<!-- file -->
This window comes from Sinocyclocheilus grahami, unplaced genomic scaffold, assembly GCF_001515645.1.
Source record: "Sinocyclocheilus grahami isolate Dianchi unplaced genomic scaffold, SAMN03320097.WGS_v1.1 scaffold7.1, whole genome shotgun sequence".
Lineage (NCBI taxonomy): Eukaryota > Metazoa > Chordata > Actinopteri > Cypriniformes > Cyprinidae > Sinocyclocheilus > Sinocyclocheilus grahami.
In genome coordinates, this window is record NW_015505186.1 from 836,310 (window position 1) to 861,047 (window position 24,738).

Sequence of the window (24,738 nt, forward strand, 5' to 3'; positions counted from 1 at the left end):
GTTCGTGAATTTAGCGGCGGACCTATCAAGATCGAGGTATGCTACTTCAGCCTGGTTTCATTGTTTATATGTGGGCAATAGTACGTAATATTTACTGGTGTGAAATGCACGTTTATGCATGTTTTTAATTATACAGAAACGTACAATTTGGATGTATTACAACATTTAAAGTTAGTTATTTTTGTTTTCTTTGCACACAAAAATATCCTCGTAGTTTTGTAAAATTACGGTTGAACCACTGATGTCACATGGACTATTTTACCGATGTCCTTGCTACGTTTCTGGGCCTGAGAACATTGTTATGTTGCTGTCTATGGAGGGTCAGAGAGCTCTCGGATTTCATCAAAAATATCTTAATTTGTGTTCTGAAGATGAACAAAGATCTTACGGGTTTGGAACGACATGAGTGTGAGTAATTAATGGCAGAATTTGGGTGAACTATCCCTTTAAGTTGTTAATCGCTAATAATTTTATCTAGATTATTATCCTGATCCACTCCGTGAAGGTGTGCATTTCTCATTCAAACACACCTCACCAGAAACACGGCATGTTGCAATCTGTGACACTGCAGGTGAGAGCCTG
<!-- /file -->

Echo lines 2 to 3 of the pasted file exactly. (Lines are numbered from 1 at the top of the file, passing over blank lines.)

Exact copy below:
Source record: "Sinocyclocheilus grahami isolate Dianchi unplaced genomic scaffold, SAMN03320097.WGS_v1.1 scaffold7.1, whole genome shotgun sequence".
Lineage (NCBI taxonomy): Eukaryota > Metazoa > Chordata > Actinopteri > Cypriniformes > Cyprinidae > Sinocyclocheilus > Sinocyclocheilus grahami.